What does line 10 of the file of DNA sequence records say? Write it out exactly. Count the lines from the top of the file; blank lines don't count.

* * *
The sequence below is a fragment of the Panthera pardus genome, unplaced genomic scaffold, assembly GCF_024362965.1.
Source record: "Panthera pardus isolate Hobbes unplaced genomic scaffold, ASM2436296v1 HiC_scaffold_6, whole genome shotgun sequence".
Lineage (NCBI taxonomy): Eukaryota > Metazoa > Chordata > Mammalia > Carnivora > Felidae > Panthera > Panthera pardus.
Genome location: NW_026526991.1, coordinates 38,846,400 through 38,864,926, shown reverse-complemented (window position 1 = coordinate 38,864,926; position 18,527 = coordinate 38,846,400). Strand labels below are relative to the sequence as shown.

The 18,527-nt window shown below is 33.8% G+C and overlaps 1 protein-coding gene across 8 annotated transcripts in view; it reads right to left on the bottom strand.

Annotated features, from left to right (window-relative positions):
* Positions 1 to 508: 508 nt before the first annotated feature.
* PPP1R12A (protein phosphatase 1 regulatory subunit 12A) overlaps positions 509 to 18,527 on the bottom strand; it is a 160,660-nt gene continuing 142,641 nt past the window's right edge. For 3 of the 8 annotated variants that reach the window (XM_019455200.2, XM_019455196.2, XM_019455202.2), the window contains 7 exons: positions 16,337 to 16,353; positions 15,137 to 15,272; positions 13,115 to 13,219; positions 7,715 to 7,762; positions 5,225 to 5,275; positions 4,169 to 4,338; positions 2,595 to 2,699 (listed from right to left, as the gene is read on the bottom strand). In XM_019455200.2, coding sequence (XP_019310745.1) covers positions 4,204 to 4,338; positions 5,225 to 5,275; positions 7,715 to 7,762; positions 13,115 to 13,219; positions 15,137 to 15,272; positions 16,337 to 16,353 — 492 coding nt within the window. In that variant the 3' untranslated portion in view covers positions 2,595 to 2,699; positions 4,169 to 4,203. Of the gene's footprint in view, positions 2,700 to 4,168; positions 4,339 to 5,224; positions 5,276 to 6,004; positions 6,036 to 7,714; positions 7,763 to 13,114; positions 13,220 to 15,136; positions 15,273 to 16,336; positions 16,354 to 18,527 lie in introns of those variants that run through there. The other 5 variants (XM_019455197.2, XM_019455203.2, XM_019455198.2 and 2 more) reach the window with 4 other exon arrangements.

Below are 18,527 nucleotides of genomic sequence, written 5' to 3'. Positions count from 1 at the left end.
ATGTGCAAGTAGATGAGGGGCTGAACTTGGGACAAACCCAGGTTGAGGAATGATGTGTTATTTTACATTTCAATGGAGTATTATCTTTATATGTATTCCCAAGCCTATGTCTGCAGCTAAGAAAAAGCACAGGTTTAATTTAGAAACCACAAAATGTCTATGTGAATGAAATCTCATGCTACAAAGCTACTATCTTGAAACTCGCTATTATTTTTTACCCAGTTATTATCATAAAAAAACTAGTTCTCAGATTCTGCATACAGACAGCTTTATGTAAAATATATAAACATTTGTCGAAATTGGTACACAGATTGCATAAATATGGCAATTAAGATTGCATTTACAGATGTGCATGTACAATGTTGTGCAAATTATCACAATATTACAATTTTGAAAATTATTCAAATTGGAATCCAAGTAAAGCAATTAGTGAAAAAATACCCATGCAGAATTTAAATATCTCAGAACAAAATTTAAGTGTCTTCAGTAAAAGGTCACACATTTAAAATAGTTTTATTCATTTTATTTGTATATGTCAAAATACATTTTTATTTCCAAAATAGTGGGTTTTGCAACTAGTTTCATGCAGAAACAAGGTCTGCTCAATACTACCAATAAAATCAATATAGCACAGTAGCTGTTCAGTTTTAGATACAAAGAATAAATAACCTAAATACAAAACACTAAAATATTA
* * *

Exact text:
ATGTGCAAGTAGATGAGGGGCTGAACTTGGGACAAACCCAGGTTGAGGAATGATGTGTTATTTTACATTTCAATGGAGTATTATCTTTATATGTATTCCCAAGCCTATGTCTGCAGCTAAGAAAAAGCACAGGTTTAATTTAGAAACCACAAAATGTCTATGTGAATGAAATCTCATGCTACAAAGCTACTATCTTGAAACTCGCTATTATTTTTTACCCAGTTATTATCATAAAAAAACTAGTTCTCAGATTCTGCATACAGACAGCTTTATGTAAAATATATAAACATTTGTCGAAATTGGTACACAGATTGCATAAATATGGCAATTAAGATTGCATTTACAGATGTGCATGTACAATGTTGTGCAAATTATCACAATATTACAATTTTGAAAATTATTCAAATTGGAATCCAAGTAAAGCAATTAGTGAAAAAATACCCATGCAGAATTTAAATATCTCAGAACAAAATTTAAGTGTCTTCAGTAAAAGGTCACACATTTAAAATAGTTTTATTCATTTTATTTGTATATGTCAAAATACATTTTTATTTCCAAAATAGTGGGTTTTGCAACTAGTTTCATGCAGAAACAAGGTCTGCTCAATACTACCAATAAAATCAATATAGCACAGTAGCTGTTCAGTTTTAGATACAAAGAATAAATAACCTAAATACAAAACACTAAAATATTA